WE NEED TO talk about pets.
Or actually, we need to talk about how we refer to pets.
Actually, we shouldn’t refer to them as pets at all.
The new Journal of Animal Ethics has tackled what it sees as the “derogatory terminology” used to describe animals. It says:
As one of us has written… Even “animals” is itself a term of abuse (which hides the reality of what it purports to describe, namely a range of differentiated beings of startling variety and complexity).
The Journal, which is published by the Oxford Centre for Animal Ethics and the University of Illnois Press, says that even describing domestic animals as ‘pets’ can serve to degrade the animal’s status in the eyes of its human owner. It explains in a foreword:
Inevitably, our existing language about animals is the language of past thought – and crucially, that past is littered with derogatory terminology: “brutes”, “beasts”, “bestial”, “critters”, “subhuman”, and the like. We will not be able to think clearly unless we discipline ourselves to use more impartial nouns and adjectives in our exploration of animals and our moral relations with them.
So what to call our feathered, four-legged and other animal friends? The Toronto Star suggests that the preferred term among some veterinarians is “companion animal” rather than “pet”.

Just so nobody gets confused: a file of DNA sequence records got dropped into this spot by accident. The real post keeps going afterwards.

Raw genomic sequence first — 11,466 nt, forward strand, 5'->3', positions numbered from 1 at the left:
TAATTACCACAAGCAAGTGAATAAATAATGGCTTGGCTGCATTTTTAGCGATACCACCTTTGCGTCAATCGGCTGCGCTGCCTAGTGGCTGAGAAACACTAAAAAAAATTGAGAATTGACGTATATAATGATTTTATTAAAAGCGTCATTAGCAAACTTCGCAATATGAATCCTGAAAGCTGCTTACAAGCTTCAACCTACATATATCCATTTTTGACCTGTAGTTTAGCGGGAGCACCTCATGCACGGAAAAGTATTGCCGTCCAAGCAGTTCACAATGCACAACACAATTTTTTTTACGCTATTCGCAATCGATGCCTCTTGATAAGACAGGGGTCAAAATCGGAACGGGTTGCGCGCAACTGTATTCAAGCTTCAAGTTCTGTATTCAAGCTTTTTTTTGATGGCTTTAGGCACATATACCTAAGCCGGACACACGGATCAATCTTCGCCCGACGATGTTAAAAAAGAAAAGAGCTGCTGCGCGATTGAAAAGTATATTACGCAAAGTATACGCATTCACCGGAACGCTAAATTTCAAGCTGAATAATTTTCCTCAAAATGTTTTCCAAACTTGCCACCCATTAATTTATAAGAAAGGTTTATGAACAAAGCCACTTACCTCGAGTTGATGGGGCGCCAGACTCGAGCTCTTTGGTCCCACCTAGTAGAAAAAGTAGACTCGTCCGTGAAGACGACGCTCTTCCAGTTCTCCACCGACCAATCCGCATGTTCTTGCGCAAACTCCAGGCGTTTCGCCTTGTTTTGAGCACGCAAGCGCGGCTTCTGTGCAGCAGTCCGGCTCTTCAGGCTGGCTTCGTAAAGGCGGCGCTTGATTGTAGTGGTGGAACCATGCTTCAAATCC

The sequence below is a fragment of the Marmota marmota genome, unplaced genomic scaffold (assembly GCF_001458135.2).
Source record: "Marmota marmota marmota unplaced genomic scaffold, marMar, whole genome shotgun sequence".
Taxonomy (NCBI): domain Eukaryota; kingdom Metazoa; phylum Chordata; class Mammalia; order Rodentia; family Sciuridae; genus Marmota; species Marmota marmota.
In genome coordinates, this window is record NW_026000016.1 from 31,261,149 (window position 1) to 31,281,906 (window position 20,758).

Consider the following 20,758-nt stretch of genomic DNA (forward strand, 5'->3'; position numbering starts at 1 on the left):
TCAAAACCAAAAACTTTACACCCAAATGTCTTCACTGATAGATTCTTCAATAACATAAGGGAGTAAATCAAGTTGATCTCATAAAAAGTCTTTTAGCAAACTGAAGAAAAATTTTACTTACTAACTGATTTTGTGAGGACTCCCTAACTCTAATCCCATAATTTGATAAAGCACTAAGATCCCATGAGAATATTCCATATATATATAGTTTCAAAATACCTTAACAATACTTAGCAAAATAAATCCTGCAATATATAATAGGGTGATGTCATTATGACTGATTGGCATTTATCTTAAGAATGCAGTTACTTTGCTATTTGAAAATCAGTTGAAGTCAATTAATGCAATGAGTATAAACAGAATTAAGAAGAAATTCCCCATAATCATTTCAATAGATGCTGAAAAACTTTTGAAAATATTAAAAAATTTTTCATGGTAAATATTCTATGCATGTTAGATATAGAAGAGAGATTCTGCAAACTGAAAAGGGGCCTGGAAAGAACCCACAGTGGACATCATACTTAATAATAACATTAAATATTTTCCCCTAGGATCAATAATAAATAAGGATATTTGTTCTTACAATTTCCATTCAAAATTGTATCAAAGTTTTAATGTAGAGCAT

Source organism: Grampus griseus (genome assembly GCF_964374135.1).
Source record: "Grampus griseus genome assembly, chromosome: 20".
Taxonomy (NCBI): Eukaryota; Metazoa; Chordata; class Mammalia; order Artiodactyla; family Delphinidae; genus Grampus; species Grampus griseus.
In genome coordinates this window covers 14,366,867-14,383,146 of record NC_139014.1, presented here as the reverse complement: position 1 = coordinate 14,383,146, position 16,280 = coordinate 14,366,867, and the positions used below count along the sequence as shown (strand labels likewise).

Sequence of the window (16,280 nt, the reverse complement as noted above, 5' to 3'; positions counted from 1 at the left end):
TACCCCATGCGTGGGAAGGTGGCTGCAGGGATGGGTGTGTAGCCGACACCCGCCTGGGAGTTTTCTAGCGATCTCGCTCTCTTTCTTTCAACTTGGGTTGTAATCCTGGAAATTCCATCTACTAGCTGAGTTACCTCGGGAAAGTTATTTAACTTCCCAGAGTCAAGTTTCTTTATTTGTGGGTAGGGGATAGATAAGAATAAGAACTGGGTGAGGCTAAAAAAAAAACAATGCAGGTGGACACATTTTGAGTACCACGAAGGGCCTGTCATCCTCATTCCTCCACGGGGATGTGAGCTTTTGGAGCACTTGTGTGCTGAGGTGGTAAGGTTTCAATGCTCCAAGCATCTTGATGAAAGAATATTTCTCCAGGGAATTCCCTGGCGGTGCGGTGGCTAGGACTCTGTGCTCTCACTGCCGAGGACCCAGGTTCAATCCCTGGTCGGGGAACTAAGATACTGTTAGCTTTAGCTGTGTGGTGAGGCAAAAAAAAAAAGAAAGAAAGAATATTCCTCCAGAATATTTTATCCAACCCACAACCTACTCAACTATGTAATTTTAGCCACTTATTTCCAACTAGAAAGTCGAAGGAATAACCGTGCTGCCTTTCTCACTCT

The somewhat negative reaction to the editorial in the Journal of Animal Ethics has led the organisation to post a response on its Facebook page. It says it is to counteract “a flurry of critical articles” (presumably like this one on Time.com, which is headed up by a meme of a cat with the word ‘SRSLY?’ across it).
The reponse, which is published on the Institute of Animals and Society Diary is titled: Language is Real, not Trivial. It claimed that “the media” had decided: “That crazy academics like Linzey are worried that animals will be ‘insulted’ if we call them pets, critters or beasts. Sadly, these stories entirely miss the point.”
The post reiterates:
Terms like ‘pet’ and ‘livestock’ reflect a particular understanding of animals, and then shape our treatment of them.
Read the whole response here, and tell us…
Do you think it is wrong to call an animal companion a “pet”?